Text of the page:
Every available appointment to get a COVID-19 vaccine through a county health department is now taken, Alabama Department of Public Health officials announced Wednesday.
“At present there are no more appointments available at county health departments,” was the message on the state health department’s website.
People can still call the state vaccine hotline and be put on a waiting list for a shot, Dr. Karen Landers, an assistant state health officer, said Thursday.
“We’re taking names of people who want an appointment when we get a further allocation,” Landers said.
State officials a week ago announced the creation of a hotline, 1-855-566-5333, for people wanting to schedule an appointment to get one of the 271,925 doses of COVID-19 vaccine currently available in the state.
Those appointments were supposed to be available only for health care workers, first responders and people over age 75, but in the days after the announcement, ADPH and various hospitals were flooded with calls, some from people who weren’t in any of those groups, according to ADPH officials.
The vaccinations scheduled through that hotline are set to begin Monday, and Landers said the last scheduled appointment will be around the end of the month. People who call to get on a waiting list can expect an appointment in February at the earliest.
By the state’s official count, Alabama residents have received 87,138 doses of COVID-19 vaccine — about one-third of the doses that have been distributed to the state. That has led to complaints of a slow rollout, although Landers said the official numbers are an underestimate.
Organizations that administer the vaccine are supposed to report back to ADPH and let them know how many doses are administered. Landers said it’s likely that not every organization is doing this consistently, leading to an undercount.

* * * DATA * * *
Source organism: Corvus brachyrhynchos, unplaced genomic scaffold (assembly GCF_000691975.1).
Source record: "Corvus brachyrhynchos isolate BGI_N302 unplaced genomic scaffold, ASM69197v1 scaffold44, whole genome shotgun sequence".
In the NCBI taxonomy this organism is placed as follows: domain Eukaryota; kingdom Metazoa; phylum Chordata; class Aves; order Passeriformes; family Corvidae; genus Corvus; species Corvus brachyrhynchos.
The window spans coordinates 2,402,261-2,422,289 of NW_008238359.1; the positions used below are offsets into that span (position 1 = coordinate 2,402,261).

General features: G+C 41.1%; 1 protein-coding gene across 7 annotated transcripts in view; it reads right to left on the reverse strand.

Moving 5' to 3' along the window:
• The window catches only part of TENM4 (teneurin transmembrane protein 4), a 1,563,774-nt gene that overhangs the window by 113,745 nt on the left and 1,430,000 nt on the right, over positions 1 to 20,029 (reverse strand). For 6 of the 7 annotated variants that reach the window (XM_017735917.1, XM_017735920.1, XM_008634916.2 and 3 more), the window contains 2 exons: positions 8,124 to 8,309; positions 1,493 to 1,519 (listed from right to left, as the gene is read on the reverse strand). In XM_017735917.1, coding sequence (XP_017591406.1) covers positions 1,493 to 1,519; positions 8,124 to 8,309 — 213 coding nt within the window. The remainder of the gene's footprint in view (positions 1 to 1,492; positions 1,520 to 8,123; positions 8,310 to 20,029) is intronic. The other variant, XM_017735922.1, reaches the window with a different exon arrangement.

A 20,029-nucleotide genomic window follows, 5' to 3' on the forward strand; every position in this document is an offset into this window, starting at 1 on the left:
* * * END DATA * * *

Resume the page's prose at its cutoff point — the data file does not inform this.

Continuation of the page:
“It’s important, because it leads to administered doses that aren’t recorded, and that affects our allocation,” Landers said.
ADPH last year released a plan for a vaccination campaign that identified health care workers, older people and people with underlying conditions as top-priority vaccine recipients, followed by other groups.
For average consumers, though, distribution of the vaccine often seems haphazard. In Cleburne County earlier this month, health workers offered shots to all comers after finding that they had leftover doses during a vaccination event for health case workers.
In Calhoun County last week, health workers unexpectedly announced that they would offer shots to people 75 and up, after discovering a similar surplus at a shot clinic for health care workers.
Earlier this week, Martin’s Pharmacy in Oxford gave out 300 doses of the vaccine in two days after applying for and receiving a shipment.
“We’re not sure when we’re going to have more,” said Joshua Wilson, a pharmacy technician at Martin’s. Wilson said workers at the pharmacy are hoping another shipment will come in time to give the needed second dose in a few weeks.
Landers said Thursday that ADPH is indeed working with pharmacies, including pharmacy chains, to begin distributing the vaccine. She said a list of participating pharmacies may be released soon.
At least one grocery store chain with a pharmacy is in talks with the state to provide vaccines.
“Publix is in communication with all remaining six states in our operating area to provide COVID-19 vaccinations as part of our distribution efforts,” Jared Glover, a Publix spokesman, stated in an email Thursday.
So far, only health care workers, first responders and people age 75 and older have been cleared to get the vaccine in Alabama. According to ADPH, there are more than 600,000 Alabamians in those categories, far outnumbering the available doses.
Landers said that when pharmacies get the vaccine, they will be expected to follow the state’s plan for priority groups.
“Entities do need to follow the allocation plan,” she said.